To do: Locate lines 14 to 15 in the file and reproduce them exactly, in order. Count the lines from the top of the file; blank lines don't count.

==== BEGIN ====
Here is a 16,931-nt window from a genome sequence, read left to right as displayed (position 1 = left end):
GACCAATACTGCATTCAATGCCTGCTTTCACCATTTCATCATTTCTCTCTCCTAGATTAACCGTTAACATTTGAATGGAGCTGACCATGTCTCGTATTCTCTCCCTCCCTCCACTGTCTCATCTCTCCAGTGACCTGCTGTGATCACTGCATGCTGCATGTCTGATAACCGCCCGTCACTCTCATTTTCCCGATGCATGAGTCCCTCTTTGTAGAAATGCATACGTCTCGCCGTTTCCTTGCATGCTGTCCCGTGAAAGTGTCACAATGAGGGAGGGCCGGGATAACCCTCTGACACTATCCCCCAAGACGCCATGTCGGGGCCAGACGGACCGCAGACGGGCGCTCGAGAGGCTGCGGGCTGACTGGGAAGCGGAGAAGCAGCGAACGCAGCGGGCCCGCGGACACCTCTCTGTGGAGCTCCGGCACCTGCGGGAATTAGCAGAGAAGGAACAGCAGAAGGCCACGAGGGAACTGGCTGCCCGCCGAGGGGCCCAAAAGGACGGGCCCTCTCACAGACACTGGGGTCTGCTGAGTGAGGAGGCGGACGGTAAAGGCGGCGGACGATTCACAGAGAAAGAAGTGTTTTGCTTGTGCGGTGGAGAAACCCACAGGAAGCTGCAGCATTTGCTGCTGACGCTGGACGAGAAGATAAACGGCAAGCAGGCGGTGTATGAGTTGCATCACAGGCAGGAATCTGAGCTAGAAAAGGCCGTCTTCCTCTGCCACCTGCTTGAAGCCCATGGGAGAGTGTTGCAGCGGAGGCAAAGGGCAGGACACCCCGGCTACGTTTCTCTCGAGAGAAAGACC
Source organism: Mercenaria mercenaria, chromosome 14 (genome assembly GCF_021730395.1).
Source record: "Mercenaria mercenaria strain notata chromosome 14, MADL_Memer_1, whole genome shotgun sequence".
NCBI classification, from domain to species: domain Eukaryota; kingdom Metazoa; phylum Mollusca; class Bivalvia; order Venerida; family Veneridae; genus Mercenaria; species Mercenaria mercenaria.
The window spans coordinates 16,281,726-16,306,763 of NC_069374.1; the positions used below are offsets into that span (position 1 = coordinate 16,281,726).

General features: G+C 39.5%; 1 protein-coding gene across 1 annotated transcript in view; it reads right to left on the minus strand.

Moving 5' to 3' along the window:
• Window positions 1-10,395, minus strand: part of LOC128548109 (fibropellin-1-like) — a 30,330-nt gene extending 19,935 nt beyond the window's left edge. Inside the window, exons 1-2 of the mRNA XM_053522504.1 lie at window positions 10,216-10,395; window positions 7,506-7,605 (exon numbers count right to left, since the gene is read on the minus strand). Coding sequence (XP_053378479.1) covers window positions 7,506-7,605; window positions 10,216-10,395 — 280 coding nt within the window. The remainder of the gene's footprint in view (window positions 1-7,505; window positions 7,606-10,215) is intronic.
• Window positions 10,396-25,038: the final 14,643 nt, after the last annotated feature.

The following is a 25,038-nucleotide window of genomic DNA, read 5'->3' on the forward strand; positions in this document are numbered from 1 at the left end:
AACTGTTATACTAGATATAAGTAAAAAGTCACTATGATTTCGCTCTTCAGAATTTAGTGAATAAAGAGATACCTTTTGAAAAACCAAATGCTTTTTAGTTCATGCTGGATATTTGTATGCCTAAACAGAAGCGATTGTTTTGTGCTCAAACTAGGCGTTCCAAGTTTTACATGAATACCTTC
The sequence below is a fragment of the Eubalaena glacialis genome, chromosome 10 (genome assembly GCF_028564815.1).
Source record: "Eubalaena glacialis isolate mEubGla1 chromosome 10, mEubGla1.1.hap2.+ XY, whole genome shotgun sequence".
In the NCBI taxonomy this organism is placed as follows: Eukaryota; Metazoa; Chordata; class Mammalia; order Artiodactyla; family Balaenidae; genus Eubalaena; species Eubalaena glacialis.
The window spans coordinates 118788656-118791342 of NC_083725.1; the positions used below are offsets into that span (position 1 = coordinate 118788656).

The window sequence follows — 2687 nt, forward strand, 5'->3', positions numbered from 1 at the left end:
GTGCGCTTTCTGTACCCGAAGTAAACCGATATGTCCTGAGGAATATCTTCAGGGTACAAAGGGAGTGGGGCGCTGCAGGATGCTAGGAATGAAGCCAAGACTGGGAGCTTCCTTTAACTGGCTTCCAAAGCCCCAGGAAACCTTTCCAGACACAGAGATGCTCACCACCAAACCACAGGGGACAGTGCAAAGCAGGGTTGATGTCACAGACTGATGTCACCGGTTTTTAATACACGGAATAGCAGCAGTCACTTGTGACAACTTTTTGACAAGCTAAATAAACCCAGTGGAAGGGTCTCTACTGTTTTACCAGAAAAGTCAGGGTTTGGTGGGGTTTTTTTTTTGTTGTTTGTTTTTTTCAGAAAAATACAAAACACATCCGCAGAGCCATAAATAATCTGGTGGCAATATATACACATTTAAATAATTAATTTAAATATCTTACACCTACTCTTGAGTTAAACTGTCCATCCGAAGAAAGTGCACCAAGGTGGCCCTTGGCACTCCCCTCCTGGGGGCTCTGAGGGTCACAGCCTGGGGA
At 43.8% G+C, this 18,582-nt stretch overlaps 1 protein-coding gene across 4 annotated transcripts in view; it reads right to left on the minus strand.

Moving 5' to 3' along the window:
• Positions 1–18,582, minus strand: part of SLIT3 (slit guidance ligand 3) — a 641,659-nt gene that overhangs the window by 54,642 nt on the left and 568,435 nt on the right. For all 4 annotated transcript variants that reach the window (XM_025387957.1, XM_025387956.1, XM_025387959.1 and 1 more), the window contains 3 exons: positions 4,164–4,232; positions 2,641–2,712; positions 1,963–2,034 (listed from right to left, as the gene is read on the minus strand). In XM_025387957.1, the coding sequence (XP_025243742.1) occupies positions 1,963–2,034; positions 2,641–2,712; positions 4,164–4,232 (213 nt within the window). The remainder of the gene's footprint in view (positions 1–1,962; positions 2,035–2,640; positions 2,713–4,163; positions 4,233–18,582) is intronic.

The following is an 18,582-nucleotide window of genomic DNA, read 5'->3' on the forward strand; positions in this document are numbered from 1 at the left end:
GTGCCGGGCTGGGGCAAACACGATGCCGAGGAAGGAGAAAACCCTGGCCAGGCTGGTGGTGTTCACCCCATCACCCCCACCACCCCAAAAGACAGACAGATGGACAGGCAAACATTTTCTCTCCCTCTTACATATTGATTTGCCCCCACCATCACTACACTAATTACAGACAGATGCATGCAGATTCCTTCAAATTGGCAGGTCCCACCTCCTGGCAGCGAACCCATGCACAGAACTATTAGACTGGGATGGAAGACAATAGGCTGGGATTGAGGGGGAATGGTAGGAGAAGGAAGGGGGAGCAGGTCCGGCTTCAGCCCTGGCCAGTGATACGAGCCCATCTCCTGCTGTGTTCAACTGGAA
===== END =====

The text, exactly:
Source record: "Eubalaena glacialis isolate mEubGla1 chromosome 10, mEubGla1.1.hap2.+ XY, whole genome shotgun sequence".
In the NCBI taxonomy this organism is placed as follows: Eukaryota; Metazoa; Chordata; class Mammalia; order Artiodactyla; family Balaenidae; genus Eubalaena; species Eubalaena glacialis.